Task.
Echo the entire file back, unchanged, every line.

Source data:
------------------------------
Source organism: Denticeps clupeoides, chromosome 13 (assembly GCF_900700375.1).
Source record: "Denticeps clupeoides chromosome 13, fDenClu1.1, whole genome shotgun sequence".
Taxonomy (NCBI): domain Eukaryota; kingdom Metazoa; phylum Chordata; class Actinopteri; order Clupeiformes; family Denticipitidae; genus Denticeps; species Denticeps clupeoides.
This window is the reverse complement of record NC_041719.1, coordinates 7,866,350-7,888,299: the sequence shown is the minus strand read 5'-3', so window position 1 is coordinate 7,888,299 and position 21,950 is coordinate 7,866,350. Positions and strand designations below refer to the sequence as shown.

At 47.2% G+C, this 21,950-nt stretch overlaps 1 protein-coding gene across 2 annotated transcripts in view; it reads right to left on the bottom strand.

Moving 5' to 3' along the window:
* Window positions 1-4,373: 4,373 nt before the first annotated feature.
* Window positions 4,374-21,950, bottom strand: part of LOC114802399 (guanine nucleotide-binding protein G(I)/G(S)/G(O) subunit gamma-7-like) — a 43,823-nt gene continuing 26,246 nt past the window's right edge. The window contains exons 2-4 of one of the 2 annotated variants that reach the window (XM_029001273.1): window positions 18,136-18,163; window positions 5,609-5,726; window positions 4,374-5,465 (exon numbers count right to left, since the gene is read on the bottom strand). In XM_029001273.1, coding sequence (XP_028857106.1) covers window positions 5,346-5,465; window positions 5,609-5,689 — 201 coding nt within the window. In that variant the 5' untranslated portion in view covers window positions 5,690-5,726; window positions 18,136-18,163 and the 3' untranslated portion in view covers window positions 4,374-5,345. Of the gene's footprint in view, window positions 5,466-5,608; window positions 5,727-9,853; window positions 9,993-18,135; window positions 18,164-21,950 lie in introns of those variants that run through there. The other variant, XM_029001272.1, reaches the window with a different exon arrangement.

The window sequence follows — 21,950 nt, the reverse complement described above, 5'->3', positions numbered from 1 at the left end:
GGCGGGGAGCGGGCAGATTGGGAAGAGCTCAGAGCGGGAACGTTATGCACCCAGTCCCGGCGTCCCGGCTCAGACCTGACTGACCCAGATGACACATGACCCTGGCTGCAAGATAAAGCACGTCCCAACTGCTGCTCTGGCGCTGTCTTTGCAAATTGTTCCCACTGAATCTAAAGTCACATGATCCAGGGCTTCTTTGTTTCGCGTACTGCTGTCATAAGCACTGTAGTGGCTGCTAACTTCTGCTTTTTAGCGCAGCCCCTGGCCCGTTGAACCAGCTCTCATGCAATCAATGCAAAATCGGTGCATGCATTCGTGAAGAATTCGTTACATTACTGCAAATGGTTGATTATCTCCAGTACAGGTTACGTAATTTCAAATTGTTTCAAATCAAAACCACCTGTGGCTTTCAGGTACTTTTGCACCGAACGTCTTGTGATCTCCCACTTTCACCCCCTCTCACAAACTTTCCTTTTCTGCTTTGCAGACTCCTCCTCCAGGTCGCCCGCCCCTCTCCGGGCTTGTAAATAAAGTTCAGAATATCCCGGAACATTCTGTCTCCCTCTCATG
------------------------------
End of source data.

Source organism: Denticeps clupeoides, chromosome 13 (assembly GCF_900700375.1).
Source record: "Denticeps clupeoides chromosome 13, fDenClu1.1, whole genome shotgun sequence".
Taxonomy (NCBI): domain Eukaryota; kingdom Metazoa; phylum Chordata; class Actinopteri; order Clupeiformes; family Denticipitidae; genus Denticeps; species Denticeps clupeoides.
This window is the reverse complement of record NC_041719.1, coordinates 7,866,350-7,888,299: the sequence shown is the minus strand read 5'-3', so window position 1 is coordinate 7,888,299 and position 21,950 is coordinate 7,866,350. Positions and strand designations below refer to the sequence as shown.

At 47.2% G+C, this 21,950-nt stretch overlaps 1 protein-coding gene across 2 annotated transcripts in view; it reads right to left on the bottom strand.

Moving 5' to 3' along the window:
* Window positions 1-4,373: 4,373 nt before the first annotated feature.
* Window positions 4,374-21,950, bottom strand: part of LOC114802399 (guanine nucleotide-binding protein G(I)/G(S)/G(O) subunit gamma-7-like) — a 43,823-nt gene continuing 26,246 nt past the window's right edge. The window contains exons 2-4 of one of the 2 annotated variants that reach the window (XM_029001273.1): window positions 18,136-18,163; window positions 5,609-5,726; window positions 4,374-5,465 (exon numbers count right to left, since the gene is read on the bottom strand). In XM_029001273.1, coding sequence (XP_028857106.1) covers window positions 5,346-5,465; window positions 5,609-5,689 — 201 coding nt within the window. In that variant the 5' untranslated portion in view covers window positions 5,690-5,726; window positions 18,136-18,163 and the 3' untranslated portion in view covers window positions 4,374-5,345. Of the gene's footprint in view, window positions 5,466-5,608; window positions 5,727-9,853; window positions 9,993-18,135; window positions 18,164-21,950 lie in introns of those variants that run through there. The other variant, XM_029001272.1, reaches the window with a different exon arrangement.

The window sequence follows — 21,950 nt, the reverse complement described above, 5'->3', positions numbered from 1 at the left end:
GGCGGGGAGCGGGCAGATTGGGAAGAGCTCAGAGCGGGAACGTTATGCACCCAGTCCCGGCGTCCCGGCTCAGACCTGACTGACCCAGATGACACATGACCCTGGCTGCAAGATAAAGCACGTCCCAACTGCTGCTCTGGCGCTGTCTTTGCAAATTGTTCCCACTGAATCTAAAGTCACATGATCCAGGGCTTCTTTGTTTCGCGTACTGCTGTCATAAGCACTGTAGTGGCTGCTAACTTCTGCTTTTTAGCGCAGCCCCTGGCCCGTTGAACCAGCTCTCATGCAATCAATGCAAAATCGGTGCATGCATTCGTGAAGAATTCGTTACATTACTGCAAATGGTTGATTATCTCCAGTACAGGTTACGTAATTTCAAATTGTTTCAAATCAAAACCACCTGTGGCTTTCAGGTACTTTTGCACCGAACGTCTTGTGATCTCCCACTTTCACCCCCTCTCACAAACTTTCCTTTTCTGCTTTGCAGACTCCTCCTCCAGGTCGCCCGCCCCTCTCCGGGCTTGTAAATAAAGTTCAGAATATCCCGGAACATTCTGTCTCCCTCTCATG